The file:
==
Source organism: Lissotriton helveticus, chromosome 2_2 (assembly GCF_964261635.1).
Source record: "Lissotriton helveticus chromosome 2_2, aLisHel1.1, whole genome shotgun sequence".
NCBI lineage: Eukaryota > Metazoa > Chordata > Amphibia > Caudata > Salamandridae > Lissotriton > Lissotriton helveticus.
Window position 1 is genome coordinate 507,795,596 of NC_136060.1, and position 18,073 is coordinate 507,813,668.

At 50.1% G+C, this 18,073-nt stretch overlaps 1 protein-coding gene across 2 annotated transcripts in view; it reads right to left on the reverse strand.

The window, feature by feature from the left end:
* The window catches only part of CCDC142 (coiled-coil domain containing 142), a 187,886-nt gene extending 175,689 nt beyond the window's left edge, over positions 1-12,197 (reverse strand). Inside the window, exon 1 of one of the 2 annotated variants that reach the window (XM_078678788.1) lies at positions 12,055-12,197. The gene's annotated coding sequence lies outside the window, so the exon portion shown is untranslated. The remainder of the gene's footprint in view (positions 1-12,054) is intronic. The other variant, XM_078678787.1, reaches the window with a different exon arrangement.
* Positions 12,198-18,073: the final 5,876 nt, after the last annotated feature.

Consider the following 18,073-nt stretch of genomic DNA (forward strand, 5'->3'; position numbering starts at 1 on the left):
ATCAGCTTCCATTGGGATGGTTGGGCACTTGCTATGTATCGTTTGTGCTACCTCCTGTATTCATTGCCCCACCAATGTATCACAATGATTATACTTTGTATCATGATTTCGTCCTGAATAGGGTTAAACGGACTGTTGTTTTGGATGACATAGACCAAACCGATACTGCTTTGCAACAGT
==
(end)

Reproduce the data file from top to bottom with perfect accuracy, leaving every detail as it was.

Source organism: Lissotriton helveticus, chromosome 2_2 (assembly GCF_964261635.1).
Source record: "Lissotriton helveticus chromosome 2_2, aLisHel1.1, whole genome shotgun sequence".
NCBI lineage: Eukaryota > Metazoa > Chordata > Amphibia > Caudata > Salamandridae > Lissotriton > Lissotriton helveticus.
Window position 1 is genome coordinate 507,795,596 of NC_136060.1, and position 18,073 is coordinate 507,813,668.

At 50.1% G+C, this 18,073-nt stretch overlaps 1 protein-coding gene across 2 annotated transcripts in view; it reads right to left on the reverse strand.

The window, feature by feature from the left end:
* The window catches only part of CCDC142 (coiled-coil domain containing 142), a 187,886-nt gene extending 175,689 nt beyond the window's left edge, over positions 1-12,197 (reverse strand). Inside the window, exon 1 of one of the 2 annotated variants that reach the window (XM_078678788.1) lies at positions 12,055-12,197. The gene's annotated coding sequence lies outside the window, so the exon portion shown is untranslated. The remainder of the gene's footprint in view (positions 1-12,054) is intronic. The other variant, XM_078678787.1, reaches the window with a different exon arrangement.
* Positions 12,198-18,073: the final 5,876 nt, after the last annotated feature.

Consider the following 18,073-nt stretch of genomic DNA (forward strand, 5'->3'; position numbering starts at 1 on the left):
ATCAGCTTCCATTGGGATGGTTGGGCACTTGCTATGTATCGTTTGTGCTACCTCCTGTATTCATTGCCCCACCAATGTATCACAATGATTATACTTTGTATCATGATTTCGTCCTGAATAGGGTTAAACGGACTGTTGTTTTGGATGACATAGACCAAACCGATACTGCTTTGCAACAGT